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Monetisation

“News = mobile. Mobile = Facebook”? The rise of social sharing news sites

16 Dec, 13 | by Claire Bower, Digital Comms Manager, @clairebower

In a previous post, I discussed the increasing importance of social media optimisation (SMO) at the expense of traditional SEO methods. This week, I’ll be looking at how traditional publishers are testing this theory with product launches that rely almost entirely on consumer behaviour on Twitter and Facebook.

Buzzfeed, a website that combines a platform for detecting viral content with an editorial process to provide a snapshot of “the viral web in realtime”, revealed that it had reached a record high of 130 million global unique users last month.

The company  credited a lot of the growth to an increase in traffic coming from Facebook. However, Twitter referral traffic has also surged, with 180% growth in the past year. The seven-year-old site is experiencing breakneck growth, with global unique user numbers up 350% year-on-year.

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Going native: the right way forward for advertisers?

5 Nov, 13 | by Deji Sodipe, Digital Intern

Earlier this year we introduced the concept of native advertising, which in the context of the advertising world, is still a relatively new concept. In the space of a few years it has developed from a burgeoning and beneficial idea to what many believe will be the advertiser’s tool of the future. Initially picked up and tested by leading digital platforms, such as Google and Youtube, native ads are now a totally integrated part of online browsing.

Social networks in particular have assimilated native ads more than any other platforms, specifically with Facebook’s suggested posts and Twitter’s promoted tweets and users:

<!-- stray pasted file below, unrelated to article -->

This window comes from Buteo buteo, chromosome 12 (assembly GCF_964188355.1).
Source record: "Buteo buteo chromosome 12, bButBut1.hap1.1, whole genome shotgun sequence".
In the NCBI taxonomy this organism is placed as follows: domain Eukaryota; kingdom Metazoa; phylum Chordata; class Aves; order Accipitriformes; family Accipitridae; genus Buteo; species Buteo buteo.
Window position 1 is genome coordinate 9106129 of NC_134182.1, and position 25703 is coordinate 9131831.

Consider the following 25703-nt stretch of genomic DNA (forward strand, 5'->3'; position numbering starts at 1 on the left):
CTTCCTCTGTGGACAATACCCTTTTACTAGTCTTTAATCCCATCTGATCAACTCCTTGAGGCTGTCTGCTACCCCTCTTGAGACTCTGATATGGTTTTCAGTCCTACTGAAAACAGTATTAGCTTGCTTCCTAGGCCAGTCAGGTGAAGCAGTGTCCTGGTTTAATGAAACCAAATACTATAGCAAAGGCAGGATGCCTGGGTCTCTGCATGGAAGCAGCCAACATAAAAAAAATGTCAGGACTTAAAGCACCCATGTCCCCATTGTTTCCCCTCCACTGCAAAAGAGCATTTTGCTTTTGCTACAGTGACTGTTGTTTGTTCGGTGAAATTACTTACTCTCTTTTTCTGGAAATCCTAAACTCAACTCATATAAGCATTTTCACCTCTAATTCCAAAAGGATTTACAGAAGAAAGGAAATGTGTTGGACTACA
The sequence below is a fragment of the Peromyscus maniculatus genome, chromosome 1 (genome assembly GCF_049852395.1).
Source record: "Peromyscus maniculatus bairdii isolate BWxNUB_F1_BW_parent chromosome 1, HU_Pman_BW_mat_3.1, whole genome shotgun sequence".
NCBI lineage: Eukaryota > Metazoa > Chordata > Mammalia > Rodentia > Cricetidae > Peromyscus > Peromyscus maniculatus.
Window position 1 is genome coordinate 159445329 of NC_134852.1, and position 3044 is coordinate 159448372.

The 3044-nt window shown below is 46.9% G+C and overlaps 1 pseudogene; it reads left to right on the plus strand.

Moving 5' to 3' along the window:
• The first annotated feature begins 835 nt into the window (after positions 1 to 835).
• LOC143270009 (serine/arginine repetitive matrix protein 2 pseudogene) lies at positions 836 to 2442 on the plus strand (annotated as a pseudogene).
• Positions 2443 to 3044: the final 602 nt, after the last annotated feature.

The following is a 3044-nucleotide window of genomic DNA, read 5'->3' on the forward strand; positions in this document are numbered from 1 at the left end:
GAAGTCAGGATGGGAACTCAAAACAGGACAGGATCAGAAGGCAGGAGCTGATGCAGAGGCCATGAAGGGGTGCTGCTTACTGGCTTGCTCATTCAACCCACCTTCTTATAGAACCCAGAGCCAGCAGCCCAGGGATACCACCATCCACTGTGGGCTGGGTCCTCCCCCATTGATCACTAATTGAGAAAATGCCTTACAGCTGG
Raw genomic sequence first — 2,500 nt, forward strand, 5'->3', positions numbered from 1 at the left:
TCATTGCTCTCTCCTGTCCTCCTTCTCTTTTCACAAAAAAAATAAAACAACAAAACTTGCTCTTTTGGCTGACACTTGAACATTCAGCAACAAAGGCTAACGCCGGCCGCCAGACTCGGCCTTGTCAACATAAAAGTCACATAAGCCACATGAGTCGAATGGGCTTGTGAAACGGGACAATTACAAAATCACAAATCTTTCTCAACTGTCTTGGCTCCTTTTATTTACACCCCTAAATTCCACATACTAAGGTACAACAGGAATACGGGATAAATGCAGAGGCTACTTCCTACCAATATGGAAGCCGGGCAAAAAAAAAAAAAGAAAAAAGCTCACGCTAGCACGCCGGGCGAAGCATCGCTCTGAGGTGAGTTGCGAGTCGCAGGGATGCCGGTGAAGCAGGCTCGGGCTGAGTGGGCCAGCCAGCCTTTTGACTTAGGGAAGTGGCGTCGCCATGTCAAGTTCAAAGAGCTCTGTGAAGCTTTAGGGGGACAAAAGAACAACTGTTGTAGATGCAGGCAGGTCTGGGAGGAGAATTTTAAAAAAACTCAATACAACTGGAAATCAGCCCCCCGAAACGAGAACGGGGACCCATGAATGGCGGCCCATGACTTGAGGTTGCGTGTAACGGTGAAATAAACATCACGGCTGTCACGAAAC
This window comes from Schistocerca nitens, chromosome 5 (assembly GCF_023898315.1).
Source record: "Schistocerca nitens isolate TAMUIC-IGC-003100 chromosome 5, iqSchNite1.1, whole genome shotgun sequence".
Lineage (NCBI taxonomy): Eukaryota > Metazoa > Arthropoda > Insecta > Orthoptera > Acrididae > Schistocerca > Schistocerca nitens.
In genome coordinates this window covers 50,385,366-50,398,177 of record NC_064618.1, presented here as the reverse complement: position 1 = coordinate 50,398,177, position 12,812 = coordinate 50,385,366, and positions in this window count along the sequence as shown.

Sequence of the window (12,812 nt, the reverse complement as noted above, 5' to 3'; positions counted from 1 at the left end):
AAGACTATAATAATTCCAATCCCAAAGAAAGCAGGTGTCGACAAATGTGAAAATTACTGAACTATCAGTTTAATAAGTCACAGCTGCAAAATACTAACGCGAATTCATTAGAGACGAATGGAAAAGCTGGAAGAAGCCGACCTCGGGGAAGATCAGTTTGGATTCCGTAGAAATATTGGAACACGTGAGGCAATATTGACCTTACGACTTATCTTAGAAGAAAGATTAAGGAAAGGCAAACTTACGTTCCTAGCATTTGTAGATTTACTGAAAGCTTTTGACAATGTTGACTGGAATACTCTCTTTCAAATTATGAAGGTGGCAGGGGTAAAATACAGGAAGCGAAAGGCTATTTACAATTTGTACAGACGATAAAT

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Shortlist and Stylist: Web lessons from print “insurgents”

19 Jul, 13 | by BMJ Group

In August last year London listings magazine Time Out became the latest high quality title to drop its cover price (£3.25), say farewell to the news-stand, and become a commuter freebie. 

timeoutIt looks, feels, and reads like its paid-for predecessor. There are film, theatre, dance, music, comedy, shopping, food, cabaret and club previews, and full-page ads for products including Hertz, Tesco Mobile, BA, and Fullers Brewery confirm that advertisers have stuck with the title, which now has an average weekly circulation of 205,530, a fivefold increase on the 54,875 copies it was selling each week in 2011. 

Time Out is not routinely discarded by commuters, a trend it shares with glossy rivals Stylist (distributed on Wednesdays to affluent 20 to 40-year-old women with high end fashion, travel, beauty, people and careers content), and Shortlist (distributed on Thursdays to professional males)

But unlike Time Out, both Stylist and Shortlist launched as “freemium” titles and have never had a cover price.shortlistcover

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Flipboard: a help or hindrance to publishers?

17 May, 13 | by Claire Bower, Digital Comms Manager, @clairebower

In the past month, almost 1 million new magazines have appeared on Apple’s iPad. Rather than heralding a long-awaited comeback from traditional publishers, nearly all of these collections of articles, photos and social-media updates are the handiwork of ‘armchair editors’, using a new tool from the social magazine app, Flipboard.

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Reaching digital natives with native advertising

12 Apr, 13 | by Claire Bower, Digital Comms Manager, @clairebower

In last week’s blog I looked at the innovative ways that publisher’s are monetising their products in the face of a shifting digital landscape. One of the most ground-breaking moves has come from Forbes Media, who opened up their content creation platform, not only to external authors but also to marketers and brands.

This idea of interweaving promotional content with both editorial and user-generated content (UGC) is central to a much larger concept gaining traction in the online advertising community; native advertising.

But what is it? One of the biggest advocates of native advertising is Dan Greenberg, CEO of Sharethrough (the agency that runs Forbes Media’s ‘Sponsored Stories’). When asked for a definition, Greenberg offers the following:

It refers to digital ad formats that integrate more seamlessly (yet transparently) into website aesthetics, user experiences and/or editorial in ways that offer more value to both advertisers and readers. Put simply, native ads follow the format, style and voice of whatever platform they appear on.

For a more in depth discussion of Forbes’ collaboration with Sharethrough, take a look at the video below:

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